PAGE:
31

There are a few things to consider before you decide to zero pad your time-domain signal. You may not need to zero pad the signal at all! 1) Lengthen the time-domain data (not zero padding) to get better resolution in the frequency domain. 2) Increase the number of FFT points beyond your time-domain signal length (zero padding) if you would like to see ...


19

Resolution has a very specific definition in this context. It refers to your ability to resolve two separate tones at nearby frequencies. You have increased the sample rate of your spectrum estimate, but you haven't gained any ability to discriminate between two tones that might be at, for instance, 236 Hz and 237 Hz. Instead, they will "melt together" into ...


13

The term "resolution" has multiple meanings, which can confuse people trying to communicate when using two different meanings. In the optical sense, of being able to resolve two nearby clearly separated points (or two adjacent peaks in the spectrum) instead of one blurry blob, zero-padding won't help. This is the meaning most likely being used when ...


13

All that is happening when you zero-pad the input signal prior to a DFT, is that you are interpolating the frequency domain representation. For example, you might get a certain shape as the output of your absolute magnitude of the DFT, and this shape has 10 points. If you zero-padded the input of your DFT to say, 100 points, you will get the same shape as ...


9

Your problem is these two lines: t=(1:L)*(1/Fs); f=(1:L)*df; They should read: t=(0:L-1)*(1/Fs); f=(0:L-1)*df; If I modify your script as below (for scilab, not matlab), I get the following plot. The peaks all line up correctly. And the peak of the FFT is at 0.25 not 0.3125. for ZP=0:5 // of times of original length of signal to ZP with x=[...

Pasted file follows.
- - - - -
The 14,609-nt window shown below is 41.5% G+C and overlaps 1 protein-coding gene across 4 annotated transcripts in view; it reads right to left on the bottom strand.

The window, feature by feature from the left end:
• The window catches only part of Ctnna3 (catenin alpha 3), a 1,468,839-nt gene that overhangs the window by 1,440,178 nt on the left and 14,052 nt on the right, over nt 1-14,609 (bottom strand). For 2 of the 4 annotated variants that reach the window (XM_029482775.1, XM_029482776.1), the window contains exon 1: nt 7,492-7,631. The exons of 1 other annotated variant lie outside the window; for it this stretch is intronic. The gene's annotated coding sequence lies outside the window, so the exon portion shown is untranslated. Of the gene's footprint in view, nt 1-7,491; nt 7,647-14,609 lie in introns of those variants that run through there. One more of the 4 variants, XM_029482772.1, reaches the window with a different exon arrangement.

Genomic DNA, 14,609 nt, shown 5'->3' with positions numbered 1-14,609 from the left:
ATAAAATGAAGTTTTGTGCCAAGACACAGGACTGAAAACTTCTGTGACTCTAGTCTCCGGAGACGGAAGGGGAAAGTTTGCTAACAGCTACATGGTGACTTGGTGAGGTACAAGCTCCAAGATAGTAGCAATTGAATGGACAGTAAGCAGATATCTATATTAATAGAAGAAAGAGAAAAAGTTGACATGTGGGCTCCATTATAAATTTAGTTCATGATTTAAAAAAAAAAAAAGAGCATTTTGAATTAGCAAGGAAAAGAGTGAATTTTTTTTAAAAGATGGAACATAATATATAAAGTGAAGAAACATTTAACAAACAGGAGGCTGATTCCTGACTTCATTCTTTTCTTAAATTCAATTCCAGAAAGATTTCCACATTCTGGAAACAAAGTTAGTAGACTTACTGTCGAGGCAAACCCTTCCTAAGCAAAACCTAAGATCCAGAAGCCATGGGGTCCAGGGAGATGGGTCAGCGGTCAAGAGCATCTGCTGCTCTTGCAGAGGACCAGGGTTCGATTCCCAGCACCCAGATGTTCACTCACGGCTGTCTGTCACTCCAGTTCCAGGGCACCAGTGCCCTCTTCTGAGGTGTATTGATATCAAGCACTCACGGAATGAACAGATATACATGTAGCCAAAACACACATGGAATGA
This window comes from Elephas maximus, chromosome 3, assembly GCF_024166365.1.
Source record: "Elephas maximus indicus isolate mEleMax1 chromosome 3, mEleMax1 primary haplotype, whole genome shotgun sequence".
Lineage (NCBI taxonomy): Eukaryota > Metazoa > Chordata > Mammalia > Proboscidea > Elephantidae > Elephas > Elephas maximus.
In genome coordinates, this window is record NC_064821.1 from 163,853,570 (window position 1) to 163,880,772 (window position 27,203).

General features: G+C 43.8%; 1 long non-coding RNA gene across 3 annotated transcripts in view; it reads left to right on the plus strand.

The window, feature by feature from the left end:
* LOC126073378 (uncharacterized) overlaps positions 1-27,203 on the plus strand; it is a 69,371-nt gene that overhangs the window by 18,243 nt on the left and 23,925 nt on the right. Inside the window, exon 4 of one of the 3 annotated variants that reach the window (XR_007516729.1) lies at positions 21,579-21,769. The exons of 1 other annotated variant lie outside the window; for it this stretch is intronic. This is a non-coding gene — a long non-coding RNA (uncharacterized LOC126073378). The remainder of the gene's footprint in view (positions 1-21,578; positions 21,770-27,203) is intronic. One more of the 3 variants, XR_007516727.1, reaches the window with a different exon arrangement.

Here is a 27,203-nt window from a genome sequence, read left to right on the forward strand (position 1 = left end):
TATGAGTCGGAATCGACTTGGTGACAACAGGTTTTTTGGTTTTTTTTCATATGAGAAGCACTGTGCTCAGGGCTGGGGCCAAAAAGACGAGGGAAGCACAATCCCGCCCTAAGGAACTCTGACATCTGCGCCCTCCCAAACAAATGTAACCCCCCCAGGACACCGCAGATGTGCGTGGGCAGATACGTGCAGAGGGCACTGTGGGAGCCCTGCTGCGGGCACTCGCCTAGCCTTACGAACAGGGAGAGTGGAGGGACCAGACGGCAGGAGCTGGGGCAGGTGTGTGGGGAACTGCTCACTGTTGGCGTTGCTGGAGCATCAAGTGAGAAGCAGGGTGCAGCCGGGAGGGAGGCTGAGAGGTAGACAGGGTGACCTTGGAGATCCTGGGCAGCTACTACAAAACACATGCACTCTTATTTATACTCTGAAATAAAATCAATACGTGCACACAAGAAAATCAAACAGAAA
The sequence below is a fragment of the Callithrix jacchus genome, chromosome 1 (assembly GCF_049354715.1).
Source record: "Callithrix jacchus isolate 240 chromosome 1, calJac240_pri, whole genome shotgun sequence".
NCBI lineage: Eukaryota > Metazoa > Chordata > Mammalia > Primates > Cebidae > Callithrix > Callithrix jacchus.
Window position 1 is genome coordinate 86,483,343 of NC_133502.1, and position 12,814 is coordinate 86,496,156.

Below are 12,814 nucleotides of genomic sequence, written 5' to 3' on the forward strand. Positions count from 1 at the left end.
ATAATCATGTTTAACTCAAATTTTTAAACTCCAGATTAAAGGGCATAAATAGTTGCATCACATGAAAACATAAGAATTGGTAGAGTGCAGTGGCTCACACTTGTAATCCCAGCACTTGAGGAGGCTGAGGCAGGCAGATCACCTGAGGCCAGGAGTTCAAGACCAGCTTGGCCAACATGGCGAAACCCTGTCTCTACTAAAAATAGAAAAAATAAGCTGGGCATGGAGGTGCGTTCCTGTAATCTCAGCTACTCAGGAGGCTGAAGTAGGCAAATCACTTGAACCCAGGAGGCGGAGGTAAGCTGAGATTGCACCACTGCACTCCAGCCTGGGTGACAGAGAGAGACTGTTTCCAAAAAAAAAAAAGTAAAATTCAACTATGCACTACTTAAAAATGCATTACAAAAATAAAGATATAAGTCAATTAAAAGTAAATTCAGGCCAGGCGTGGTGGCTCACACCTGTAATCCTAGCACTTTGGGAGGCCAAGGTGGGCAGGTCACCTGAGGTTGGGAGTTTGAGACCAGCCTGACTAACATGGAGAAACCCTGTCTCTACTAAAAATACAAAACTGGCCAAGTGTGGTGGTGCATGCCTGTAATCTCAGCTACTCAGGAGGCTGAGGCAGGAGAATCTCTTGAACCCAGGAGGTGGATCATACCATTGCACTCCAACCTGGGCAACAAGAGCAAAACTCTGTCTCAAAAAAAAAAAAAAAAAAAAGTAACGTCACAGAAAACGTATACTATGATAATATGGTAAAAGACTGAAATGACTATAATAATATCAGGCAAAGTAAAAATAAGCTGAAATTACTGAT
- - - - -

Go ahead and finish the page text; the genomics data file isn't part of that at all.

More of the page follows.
8

The length N of the DFT is the number of frequency points that will result in the DFT output. Zero padding will result in more frequency samples, however this does not increase frequency resolution, it just interpolates samples in the DTFT. The frequency resolution is given by $1/T$ where T is the time length of your data (regardless of sampling rate). So ...


6

If one has any interest in the spectrum of the windowing function used to isolate the time-domain sample, then zero-padding WILL increase the frequency resolution of the windowing function. If the time signal is $x(t)w(t)$, where $w(t)$ is the windowing function, then the overall spectrum is $X(f) * W(f)$, where $*$ inidicates convolution. If your ...


5

All effects you see have to do with windowing. Your signal can be seen as a truncated (i.e., rectangularly windowed) sinusoid. If $s[n]$ is your signal, and $w[n]$ is the window, the signal you analyze is $$\tilde{s}[n]=w[n]\cdot s[n]\tag{1}$$ With the discrete-time Fourier transform (DTFT) defined by $$S(f)=\sum_{n=-\infty}^{\infty}s[n]e^{-j2\pi nf}\tag{...


5

I'd like to apply zero padding to it, for better frequency bin resolution. First of all, let's state it one more time that zero padding does not improve frequency resolution of DFT. It'll only interpolate the existing spectrum on a finer frequency grid, but will not add any new information to it, otherwise. In order to improve the true frequency resolution ...


4

Advantages of zero padding: If length of your sequence doesn't correspond to the size that can be handled efficiently with FFT routine (usually powers of prime numbers) then you might want to add some extra zeros to the nearest power in order to get the maximum speed-up. In worst case you double the memory you need for your signal. Adding zeros is equal to ...